Deweer Gallery, Otegem, Belgium, as per certificate;
Private collection, Belgium
Belgian Thoughts, Märkisches Museum, Witten, Germany, from 12 October 2019 to 26 January 2020;
Jan Fabre - Kinight of Despair / Warrior of Beauty, State Hermitage Museum, St. Petersburg, Russia, 2016;
Jan Fabre - Vanitas Vanitatum, Omnia Vanitas, Deweer Gallery, Otegem, Belgium, 2016
Jan Fabre - Knight of Despair | Warrior of Beauty, The State Hermitage Museum, St. Petersburg, Russia, 2016, pp. 109 and 123
Photograph of the artwork authenticated by the artist on May 20th 2017
Born in Antwerp in 1958, Jan Fabre is undoubtedly one of the most innovative and eclectic contemporary artists. Choreographer, director, set designer but also author of radical sculptures, drawings, films, installations and performances he has produced starting from the seventies.
Visual artist, theatrical artist and author, he uses his works to speculate in a noisy and tangible way on the life and death, physical and social transformations, as well as the cruel and intelligent imagination that is present in both animals and humans.
Influenced by the research of the entomologist Jean-Henri Fabre (1823-1915), from a very young age he was fascinated from the world of insects and other creatures. In fact, from a technical point of view, the Fabre's mosaic is made with thousands of iridescent wings of the green jewel beetle, which give the work an unique aesthetic. "Adsum qui feci" is a work created by the artist for the important exhibition entitled the Knight of Despair / Warrior of Beauty held in 2016-2017 at the Hermitage in St. Petersburg. In this important work of the series "Vanitas Vanitatum, Omnia Vanitas" ("Vanity of Vanities, All is Vanity") vanity and fidelity are the two most important themes; common themes - as the artist likes to remember - in Flemish art of the sixteenth and 17th century, as well as in the work of the Antwerp baroque master Jacob Jordaens. Concepts rich in meaning such as vanity and fidelity are represented in artistic iconography through numerous symbols, in this work is evident that the skull, an ornament for the ear and the compass symbolize vanity and transience.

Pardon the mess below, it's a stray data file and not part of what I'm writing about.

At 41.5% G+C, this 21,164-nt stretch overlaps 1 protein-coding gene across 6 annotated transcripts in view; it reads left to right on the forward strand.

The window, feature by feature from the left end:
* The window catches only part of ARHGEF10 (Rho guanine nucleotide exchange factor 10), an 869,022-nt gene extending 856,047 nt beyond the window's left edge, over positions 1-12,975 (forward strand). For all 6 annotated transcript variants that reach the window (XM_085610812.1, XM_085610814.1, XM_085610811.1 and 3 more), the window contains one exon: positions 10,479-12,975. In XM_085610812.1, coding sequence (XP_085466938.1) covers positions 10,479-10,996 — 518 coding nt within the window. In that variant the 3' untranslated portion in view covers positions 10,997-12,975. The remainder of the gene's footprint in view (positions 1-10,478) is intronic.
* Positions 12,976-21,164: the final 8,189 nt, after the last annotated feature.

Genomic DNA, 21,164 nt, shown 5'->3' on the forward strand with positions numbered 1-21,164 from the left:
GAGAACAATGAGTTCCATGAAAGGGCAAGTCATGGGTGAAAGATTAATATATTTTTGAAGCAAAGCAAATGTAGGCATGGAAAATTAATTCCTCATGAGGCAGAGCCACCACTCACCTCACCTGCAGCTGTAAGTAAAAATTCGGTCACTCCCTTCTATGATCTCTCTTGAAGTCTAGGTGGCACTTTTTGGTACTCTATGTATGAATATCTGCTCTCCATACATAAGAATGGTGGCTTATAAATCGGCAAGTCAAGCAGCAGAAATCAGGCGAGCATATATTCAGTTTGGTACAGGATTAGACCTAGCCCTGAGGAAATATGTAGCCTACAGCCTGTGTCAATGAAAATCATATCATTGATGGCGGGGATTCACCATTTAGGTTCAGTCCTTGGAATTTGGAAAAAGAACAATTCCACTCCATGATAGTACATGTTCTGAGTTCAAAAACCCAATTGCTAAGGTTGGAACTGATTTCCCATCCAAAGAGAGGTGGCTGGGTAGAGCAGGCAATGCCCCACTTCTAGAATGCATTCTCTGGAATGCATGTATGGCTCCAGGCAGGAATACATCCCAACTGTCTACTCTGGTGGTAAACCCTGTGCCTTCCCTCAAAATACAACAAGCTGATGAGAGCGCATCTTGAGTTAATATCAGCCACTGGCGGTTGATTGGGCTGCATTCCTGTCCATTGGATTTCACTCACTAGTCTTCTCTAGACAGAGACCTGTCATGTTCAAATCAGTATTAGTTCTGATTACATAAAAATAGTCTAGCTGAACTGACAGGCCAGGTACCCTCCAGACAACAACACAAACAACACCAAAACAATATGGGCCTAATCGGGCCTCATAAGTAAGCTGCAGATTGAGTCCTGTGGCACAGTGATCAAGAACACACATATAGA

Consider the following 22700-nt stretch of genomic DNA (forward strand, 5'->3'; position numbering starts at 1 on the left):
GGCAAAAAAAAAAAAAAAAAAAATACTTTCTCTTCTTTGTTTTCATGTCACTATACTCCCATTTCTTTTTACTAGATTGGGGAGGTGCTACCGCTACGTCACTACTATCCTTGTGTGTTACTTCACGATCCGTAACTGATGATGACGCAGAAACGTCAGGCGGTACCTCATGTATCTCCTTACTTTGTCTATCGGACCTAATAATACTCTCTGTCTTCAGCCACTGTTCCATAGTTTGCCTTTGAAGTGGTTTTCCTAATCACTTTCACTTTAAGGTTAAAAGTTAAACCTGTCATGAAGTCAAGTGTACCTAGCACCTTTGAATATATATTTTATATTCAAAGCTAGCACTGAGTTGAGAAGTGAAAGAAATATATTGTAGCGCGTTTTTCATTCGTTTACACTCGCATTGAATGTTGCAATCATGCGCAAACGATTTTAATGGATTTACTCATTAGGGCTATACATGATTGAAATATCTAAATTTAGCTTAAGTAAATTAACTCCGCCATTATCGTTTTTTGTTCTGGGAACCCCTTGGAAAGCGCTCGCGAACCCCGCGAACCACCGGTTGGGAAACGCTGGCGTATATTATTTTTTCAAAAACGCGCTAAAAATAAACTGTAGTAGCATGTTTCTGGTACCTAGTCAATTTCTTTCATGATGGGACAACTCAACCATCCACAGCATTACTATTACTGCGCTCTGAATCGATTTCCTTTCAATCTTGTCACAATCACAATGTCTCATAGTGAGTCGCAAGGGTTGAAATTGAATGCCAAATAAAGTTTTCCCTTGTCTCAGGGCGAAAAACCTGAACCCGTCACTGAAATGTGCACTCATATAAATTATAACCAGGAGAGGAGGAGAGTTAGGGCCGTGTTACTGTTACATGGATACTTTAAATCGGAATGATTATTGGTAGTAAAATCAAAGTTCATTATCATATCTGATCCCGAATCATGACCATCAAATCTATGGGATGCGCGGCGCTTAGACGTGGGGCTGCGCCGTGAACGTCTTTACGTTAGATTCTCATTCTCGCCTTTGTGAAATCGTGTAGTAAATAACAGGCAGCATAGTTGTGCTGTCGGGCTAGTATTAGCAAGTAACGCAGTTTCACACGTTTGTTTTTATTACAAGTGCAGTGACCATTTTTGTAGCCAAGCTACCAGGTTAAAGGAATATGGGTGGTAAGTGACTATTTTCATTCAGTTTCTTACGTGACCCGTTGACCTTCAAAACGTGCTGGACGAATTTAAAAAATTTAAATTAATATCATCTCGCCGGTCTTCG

The dog, on the other hand, symbolizes fidelity, loyalty, devotion, and even submission.
In combination with a plethora of images depicting uninhibited and an instinctive behavior of the dogs, it becomes clear that the dog as a symbol also represents everything that humans consider below his dignity. The vanity motif is a recurring theme also in Jan Fabre's visual and theatrical work: through his compositional combinations of symbols of vanity and fidelity, he describes his own vision of the transience of earthly life in a very penetrating way: man must commit himself to ideals that transcend the storm, like Beauty. Everything else is irrelevant.